I think the most apt way to describe seeing King Tuff live is to describe the banner in front of which he performed. The words “KING TUFF” are spelled out in flames, surrounded by sunglass-clad skulls with varying numbers of teeth missing. The sunglasses have the words “KING” and “TUFF” emblazoned across the lenses.
King Tuff is not big on subtlety.
On Wednesday, Vermont-based garage rock weirdos King Tuff played to a packed house at the Church–part of the string of final shows this fall before R5 cedes the storied space to an after school group. Mr. Tuff (actually named Kyle Thomas) may be one of the world’s best ambassadors of dad rock, slinging shamelessly massive riffs with a bright blue Gibson SG through a beat up Marshall full stack, backed by what appeared to be two aging roadies for Lynyrd Skynyrd. The band exuded a certain skeezy charisma, affecting the part of rock star idols (replete with sweet moves) despite the dingy basement setting. They wasted little time in working the crowd up, which devolved into a mass of moshing entropy after two or three songs that only grew throughout the night. If you suspended you sense of disbelief and squinted just a little bit, it wouldn’t be hard to imagine King Tuff in the mid-seventies selling out stadiums. For now, though, he seems perfectly content being the freak working up weirdos in basements–and I seriously dig it.
Last Tuesday, I was fortunate to see Future Islands headline the First Unitarian Church. Accompanying me were WKDU DJs Dr. Plotkin and Peter Liu, of The Love X-Perience and Hear Hear Mix respectively. Supporting were Ed Schrader’s Music Beat and Chiffon. Soundwise, the bill was pretty darn diverse, but all bands had their hometown in common: Baltimore.
One cool thing about the Baltimore scene is its interconnection – the music might be wildly different, but the musicians are all uniformly skilled and versatile. Dan Frome and Denny Bowen, both of weird noise rock quartet Roomrunner, were spotted filling in on bass and drums for Ed Schrader and Future Islands respectively. I’m normally used to these guys playing totally different types of music, but they still killed it in this setting.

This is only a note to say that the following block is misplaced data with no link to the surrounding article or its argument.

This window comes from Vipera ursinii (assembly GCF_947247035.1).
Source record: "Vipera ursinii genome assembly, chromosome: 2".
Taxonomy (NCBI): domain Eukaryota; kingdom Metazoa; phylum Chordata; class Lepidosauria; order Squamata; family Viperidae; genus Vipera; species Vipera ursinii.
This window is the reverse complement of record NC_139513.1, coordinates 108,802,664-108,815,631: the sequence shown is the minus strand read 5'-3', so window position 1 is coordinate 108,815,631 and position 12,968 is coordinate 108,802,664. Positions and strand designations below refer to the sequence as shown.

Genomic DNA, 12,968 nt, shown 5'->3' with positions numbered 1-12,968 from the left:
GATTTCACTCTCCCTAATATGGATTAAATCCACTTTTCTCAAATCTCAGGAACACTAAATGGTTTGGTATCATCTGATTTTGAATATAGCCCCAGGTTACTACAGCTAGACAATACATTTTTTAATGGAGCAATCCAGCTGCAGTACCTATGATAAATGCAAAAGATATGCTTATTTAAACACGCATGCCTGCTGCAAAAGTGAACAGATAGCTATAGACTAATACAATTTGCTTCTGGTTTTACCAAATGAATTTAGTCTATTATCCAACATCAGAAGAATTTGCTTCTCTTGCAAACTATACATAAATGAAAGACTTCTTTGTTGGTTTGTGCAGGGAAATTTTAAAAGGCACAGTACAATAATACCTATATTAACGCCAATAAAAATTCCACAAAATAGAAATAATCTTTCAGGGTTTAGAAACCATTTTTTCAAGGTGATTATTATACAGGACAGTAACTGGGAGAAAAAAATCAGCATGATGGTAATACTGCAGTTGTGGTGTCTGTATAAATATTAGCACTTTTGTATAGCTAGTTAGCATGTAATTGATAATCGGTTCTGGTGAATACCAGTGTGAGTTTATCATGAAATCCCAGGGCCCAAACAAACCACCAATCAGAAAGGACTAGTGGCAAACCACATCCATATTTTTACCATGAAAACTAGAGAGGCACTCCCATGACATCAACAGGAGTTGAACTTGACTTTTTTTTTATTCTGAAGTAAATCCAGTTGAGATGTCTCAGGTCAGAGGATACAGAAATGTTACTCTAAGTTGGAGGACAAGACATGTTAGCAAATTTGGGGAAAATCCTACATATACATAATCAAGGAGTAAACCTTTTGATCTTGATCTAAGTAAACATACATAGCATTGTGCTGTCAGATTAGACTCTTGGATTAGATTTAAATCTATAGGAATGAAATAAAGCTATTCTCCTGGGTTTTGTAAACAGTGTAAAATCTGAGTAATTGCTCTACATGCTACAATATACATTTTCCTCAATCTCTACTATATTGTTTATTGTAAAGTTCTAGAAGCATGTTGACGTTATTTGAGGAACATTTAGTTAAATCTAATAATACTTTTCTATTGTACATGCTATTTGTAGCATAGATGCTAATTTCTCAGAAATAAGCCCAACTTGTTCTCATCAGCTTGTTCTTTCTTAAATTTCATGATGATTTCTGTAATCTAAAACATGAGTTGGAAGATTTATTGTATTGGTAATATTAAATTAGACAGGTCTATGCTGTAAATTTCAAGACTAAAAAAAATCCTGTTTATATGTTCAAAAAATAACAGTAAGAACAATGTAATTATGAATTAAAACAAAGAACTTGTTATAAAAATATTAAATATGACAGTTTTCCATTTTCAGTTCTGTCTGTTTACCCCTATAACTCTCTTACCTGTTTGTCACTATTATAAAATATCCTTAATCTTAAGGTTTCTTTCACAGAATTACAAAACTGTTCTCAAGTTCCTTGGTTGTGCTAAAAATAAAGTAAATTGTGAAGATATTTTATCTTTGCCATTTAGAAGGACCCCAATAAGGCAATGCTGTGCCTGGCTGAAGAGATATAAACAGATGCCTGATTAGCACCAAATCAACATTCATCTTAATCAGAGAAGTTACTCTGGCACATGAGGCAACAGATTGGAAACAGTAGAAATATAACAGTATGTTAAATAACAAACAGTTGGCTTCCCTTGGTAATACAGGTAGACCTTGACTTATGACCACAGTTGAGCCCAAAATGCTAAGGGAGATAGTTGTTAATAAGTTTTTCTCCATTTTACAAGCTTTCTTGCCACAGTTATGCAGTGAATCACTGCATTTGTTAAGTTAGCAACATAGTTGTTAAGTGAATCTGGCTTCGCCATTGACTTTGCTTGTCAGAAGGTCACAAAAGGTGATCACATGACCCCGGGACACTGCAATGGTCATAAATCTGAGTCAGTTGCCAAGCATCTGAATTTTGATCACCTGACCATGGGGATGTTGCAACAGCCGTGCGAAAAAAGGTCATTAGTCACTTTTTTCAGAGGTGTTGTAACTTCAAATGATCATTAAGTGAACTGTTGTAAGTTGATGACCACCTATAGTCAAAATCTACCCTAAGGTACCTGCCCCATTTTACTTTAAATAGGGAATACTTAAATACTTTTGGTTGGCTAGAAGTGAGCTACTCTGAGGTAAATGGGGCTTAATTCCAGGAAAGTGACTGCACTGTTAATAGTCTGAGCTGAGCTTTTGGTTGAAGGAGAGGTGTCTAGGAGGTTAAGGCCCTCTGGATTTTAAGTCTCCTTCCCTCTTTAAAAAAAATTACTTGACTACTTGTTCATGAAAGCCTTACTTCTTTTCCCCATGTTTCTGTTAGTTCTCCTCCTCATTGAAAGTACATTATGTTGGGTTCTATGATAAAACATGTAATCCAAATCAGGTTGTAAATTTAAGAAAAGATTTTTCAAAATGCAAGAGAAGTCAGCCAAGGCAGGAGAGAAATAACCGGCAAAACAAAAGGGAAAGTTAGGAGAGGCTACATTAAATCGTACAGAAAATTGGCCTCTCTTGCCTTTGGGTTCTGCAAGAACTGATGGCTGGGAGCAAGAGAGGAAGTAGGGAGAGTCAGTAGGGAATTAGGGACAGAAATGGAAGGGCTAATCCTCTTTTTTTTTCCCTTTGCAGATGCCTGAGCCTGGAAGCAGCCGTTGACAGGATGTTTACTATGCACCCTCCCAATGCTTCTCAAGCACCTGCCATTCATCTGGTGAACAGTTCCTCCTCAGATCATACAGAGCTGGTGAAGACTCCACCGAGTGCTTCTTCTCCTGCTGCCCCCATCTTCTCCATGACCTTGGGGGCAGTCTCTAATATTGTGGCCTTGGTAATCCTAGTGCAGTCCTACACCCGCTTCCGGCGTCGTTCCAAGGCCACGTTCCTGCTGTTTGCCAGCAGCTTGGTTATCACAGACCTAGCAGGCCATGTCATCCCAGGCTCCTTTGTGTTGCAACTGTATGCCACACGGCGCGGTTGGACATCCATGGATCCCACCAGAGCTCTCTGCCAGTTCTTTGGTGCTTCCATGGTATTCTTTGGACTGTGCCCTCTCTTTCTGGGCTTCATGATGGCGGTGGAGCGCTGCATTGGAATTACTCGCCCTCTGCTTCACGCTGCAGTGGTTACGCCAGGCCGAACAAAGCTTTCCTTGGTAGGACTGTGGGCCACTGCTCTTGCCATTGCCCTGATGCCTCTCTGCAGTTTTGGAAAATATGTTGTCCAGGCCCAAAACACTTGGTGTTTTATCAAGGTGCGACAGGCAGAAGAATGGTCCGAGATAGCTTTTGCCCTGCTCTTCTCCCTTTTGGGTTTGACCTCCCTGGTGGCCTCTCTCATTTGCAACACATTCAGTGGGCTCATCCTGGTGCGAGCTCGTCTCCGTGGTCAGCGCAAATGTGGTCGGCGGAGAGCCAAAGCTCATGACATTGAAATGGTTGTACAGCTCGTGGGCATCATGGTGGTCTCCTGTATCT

All groups on this bill played perfectly. Chiffon caught my attention with a weird hipstery take on 90s radio R&B and BMORE CLUB that got me movin’. Their beats were very, very reminiscent of the programming on WERQ Baltimore 92.3 FM a.k.a. 92Q JAMS, a station that is best listened to cruising the streets of West Baltimore around 10PM in a late-model Cadillac.
To me, Ed Schrader’s Music Beat always sounds like The Monkees on PCP, and this was no exception. Every time I’ve seen them on the home front, this two-piece always succeeds in turning the floor into a swirling mosh pit. Unfortunately, this did not happen in Philadelphia. For further weirdo cultural experiences courtesy of Ed Schrader, check out the Ed Schrader Show on YouTube.
Lead singer Sam Herring mentioned that he was feeling a little under the weather that night. He was definitely holding back, but still delivered a great performance. He is a conduit for the music – gyrating and radiating sexual energy like a balding, bodybuilding Elvis gone new wave. Bassist William Cashion lashed out with expressiveness that a lot of bass players could take a lesson from. As the main live instrument in the mix, Cashion simultaneously anchored the band and played singing leads.
Synth player Gerrit Welmers’ compositional skills play a huge role in the Future Islands sound, and Denny Bowen’s always a clock on drums. Their live personas were somewhat less expressive than those of Herring and Cashion, but steadfast nonetheless.
That night kind of embodied why everyone needs a good show every so often. I know I did. It was…refreshing. Also, sidenote, I ran into Liz of Liz and the Lost Boys afterwards. You can peep the session they did with WKDU (and that I engineered, woo soundz!) here.
I was extremely excited to get a chance to catch Kishi Bashi at the First Unitarian Church on September 14. This was his second show he’s played at the Church, last year playing in the basement, this time playing in the sanctuary upstairs. I have seen him perform before, just a few months ago at Firefly Festival. I was blown away by his performance and I knew right away his Philadelphia show was one not to miss.